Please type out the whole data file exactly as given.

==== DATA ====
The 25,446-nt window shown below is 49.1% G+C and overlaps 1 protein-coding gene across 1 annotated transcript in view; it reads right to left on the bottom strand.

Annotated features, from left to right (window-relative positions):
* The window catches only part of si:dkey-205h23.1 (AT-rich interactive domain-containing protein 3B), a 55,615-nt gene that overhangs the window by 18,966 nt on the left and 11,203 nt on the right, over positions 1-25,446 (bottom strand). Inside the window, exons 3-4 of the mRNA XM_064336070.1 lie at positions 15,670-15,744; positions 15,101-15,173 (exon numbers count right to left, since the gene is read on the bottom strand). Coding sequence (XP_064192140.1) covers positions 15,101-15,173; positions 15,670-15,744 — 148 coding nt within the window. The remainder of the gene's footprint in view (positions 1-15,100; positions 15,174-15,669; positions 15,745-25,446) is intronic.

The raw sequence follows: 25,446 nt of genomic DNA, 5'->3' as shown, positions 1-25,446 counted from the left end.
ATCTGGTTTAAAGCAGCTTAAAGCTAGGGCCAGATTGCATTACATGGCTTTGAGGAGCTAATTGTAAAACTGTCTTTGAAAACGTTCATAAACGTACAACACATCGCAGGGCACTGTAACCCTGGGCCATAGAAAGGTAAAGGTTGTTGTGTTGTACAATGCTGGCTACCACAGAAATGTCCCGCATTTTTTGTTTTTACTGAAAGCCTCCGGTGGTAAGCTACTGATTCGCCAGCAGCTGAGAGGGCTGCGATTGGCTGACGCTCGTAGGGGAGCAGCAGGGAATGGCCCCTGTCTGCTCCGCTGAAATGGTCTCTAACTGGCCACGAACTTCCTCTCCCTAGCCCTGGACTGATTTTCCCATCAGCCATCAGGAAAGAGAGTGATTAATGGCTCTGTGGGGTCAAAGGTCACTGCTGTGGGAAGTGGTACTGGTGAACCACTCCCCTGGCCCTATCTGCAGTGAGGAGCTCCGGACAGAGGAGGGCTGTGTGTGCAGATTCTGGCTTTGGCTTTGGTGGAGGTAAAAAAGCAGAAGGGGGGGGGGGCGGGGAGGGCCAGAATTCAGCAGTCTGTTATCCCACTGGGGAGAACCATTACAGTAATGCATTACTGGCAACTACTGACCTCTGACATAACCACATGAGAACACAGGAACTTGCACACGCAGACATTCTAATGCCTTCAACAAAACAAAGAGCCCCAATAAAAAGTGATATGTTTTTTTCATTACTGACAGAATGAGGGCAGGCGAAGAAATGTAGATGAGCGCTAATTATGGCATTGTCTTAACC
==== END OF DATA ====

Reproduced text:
The 25,446-nt window shown below is 49.1% G+C and overlaps 1 protein-coding gene across 1 annotated transcript in view; it reads right to left on the bottom strand.

Annotated features, from left to right (window-relative positions):
* The window catches only part of si:dkey-205h23.1 (AT-rich interactive domain-containing protein 3B), a 55,615-nt gene that overhangs the window by 18,966 nt on the left and 11,203 nt on the right, over positions 1-25,446 (bottom strand). Inside the window, exons 3-4 of the mRNA XM_064336070.1 lie at positions 15,670-15,744; positions 15,101-15,173 (exon numbers count right to left, since the gene is read on the bottom strand). Coding sequence (XP_064192140.1) covers positions 15,101-15,173; positions 15,670-15,744 — 148 coding nt within the window. The remainder of the gene's footprint in view (positions 1-15,100; positions 15,174-15,669; positions 15,745-25,446) is intronic.

The raw sequence follows: 25,446 nt of genomic DNA, 5'->3' as shown, positions 1-25,446 counted from the left end.
ATCTGGTTTAAAGCAGCTTAAAGCTAGGGCCAGATTGCATTACATGGCTTTGAGGAGCTAATTGTAAAACTGTCTTTGAAAACGTTCATAAACGTACAACACATCGCAGGGCACTGTAACCCTGGGCCATAGAAAGGTAAAGGTTGTTGTGTTGTACAATGCTGGCTACCACAGAAATGTCCCGCATTTTTTGTTTTTACTGAAAGCCTCCGGTGGTAAGCTACTGATTCGCCAGCAGCTGAGAGGGCTGCGATTGGCTGACGCTCGTAGGGGAGCAGCAGGGAATGGCCCCTGTCTGCTCCGCTGAAATGGTCTCTAACTGGCCACGAACTTCCTCTCCCTAGCCCTGGACTGATTTTCCCATCAGCCATCAGGAAAGAGAGTGATTAATGGCTCTGTGGGGTCAAAGGTCACTGCTGTGGGAAGTGGTACTGGTGAACCACTCCCCTGGCCCTATCTGCAGTGAGGAGCTCCGGACAGAGGAGGGCTGTGTGTGCAGATTCTGGCTTTGGCTTTGGTGGAGGTAAAAAAGCAGAAGGGGGGGGGGGCGGGGAGGGCCAGAATTCAGCAGTCTGTTATCCCACTGGGGAGAACCATTACAGTAATGCATTACTGGCAACTACTGACCTCTGACATAACCACATGAGAACACAGGAACTTGCACACGCAGACATTCTAATGCCTTCAACAAAACAAAGAGCCCCAATAAAAAGTGATATGTTTTTTTCATTACTGACAGAATGAGGGCAGGCGAAGAAATGTAGATGAGCGCTAATTATGGCATTGTCTTAACC